Saturday, April 19, 2014

White Chocolate Custard – Use up those egg yolks!

Well, I assume that you have read my last post “Simple Chocolate Mousse“ ...maybe have already tried making it, and are wondering about those three leftover  fresh egg yolks. Hopefully you did not throw them away.  Many people are concerned about egg yolks because of the  fat and cholesterol.  Egg white is a good protein source, but it is the yolk that makes everything tasty!  In addition, the fat from the yolk is not very high (4.5 g per large yolk), and the cholesterol from food is not really a big issue (it isn’t the same as blood cholesterol ... our body makes that in response to too much saturated fat – not dietary cholesterol – plus  other health factors). Crème brûlee, crème caramel, crème anglaise, crème pâtissière (pastry cream), and even pasta alla carbonara all require egg yolks. You cannot make them without yolk.

Anyway, this is another “chocolate” dessert that I guarantee you will adore.
Note that white chocolate is not technically chocolate (it contains no cocoa solids, from which chocolate’s color and most of the flavor come). It is made from cocoa butter, sugar, milk solids and usually vanilla. It is important that melt white chocolate always very slowly over low heat to keep it from scorching and clumping.

White Chocolate Custard with Fresh Berries

Makes 4 servings

4 six-once ramekins or custard cups (about 3.5-inch diameter and 2-inch high)

1  cup (250 ml) milk or half-and-half
4 oz (115g) white chocolate, finely chopped
1/4 cup (50g) sugar
3 large egg yolks
2 teaspoons Kirsh (clear cherry brandy) or 1 teaspoon vanilla extract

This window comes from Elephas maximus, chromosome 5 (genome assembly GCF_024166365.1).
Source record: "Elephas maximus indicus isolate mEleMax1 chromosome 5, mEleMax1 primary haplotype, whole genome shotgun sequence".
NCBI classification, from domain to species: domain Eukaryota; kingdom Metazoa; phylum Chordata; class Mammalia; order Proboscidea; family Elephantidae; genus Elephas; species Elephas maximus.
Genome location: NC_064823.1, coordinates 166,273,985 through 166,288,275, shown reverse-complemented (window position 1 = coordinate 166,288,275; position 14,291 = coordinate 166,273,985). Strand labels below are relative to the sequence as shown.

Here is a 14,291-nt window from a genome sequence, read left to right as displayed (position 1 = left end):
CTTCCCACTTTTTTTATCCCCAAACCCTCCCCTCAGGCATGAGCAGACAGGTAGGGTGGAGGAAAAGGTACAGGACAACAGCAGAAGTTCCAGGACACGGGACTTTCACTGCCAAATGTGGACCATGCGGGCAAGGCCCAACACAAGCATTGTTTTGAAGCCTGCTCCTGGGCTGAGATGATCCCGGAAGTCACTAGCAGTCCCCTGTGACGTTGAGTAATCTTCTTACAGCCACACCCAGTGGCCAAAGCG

1 cup fresh blueberries or raspberries for topping

1.       Preheat the oven to 350°F (175°C). In a small saucepan over low heat, warm the half-and-half then add white chocolate and sugar. Stir gently until the white chocolate is melted, then remove from heat.

2.       In a medium-size mixing bowl, whisk the egg yolks. Gradually add the warm half-and-half mixture, stirring gently with a whisk. Add the Kirsh or the vanilla extract.

3.       Place the 4 ramekins in a baking pan that is at least 2 inches high, and pour the custard into the ramekins. Add warm water to the baking pan so that the water reaches halfway up the outside of the ramekins (creating a water bath). Cover the pan with foil and bake for about 30-35 minutes, or until the custard jiggles slightly when nudged.

4.       Remove the custards from the water bath and cool on a wire rack.
Serve custards in the ramekins at room temperature or chilled, topped with fresh berries.

For more fun chocolate information (and mouth-watering photos), go to

This is my current photo at San Francisco International  Chocolate Salon in March 2014. I was invited as a judge. I had a lot of fun.

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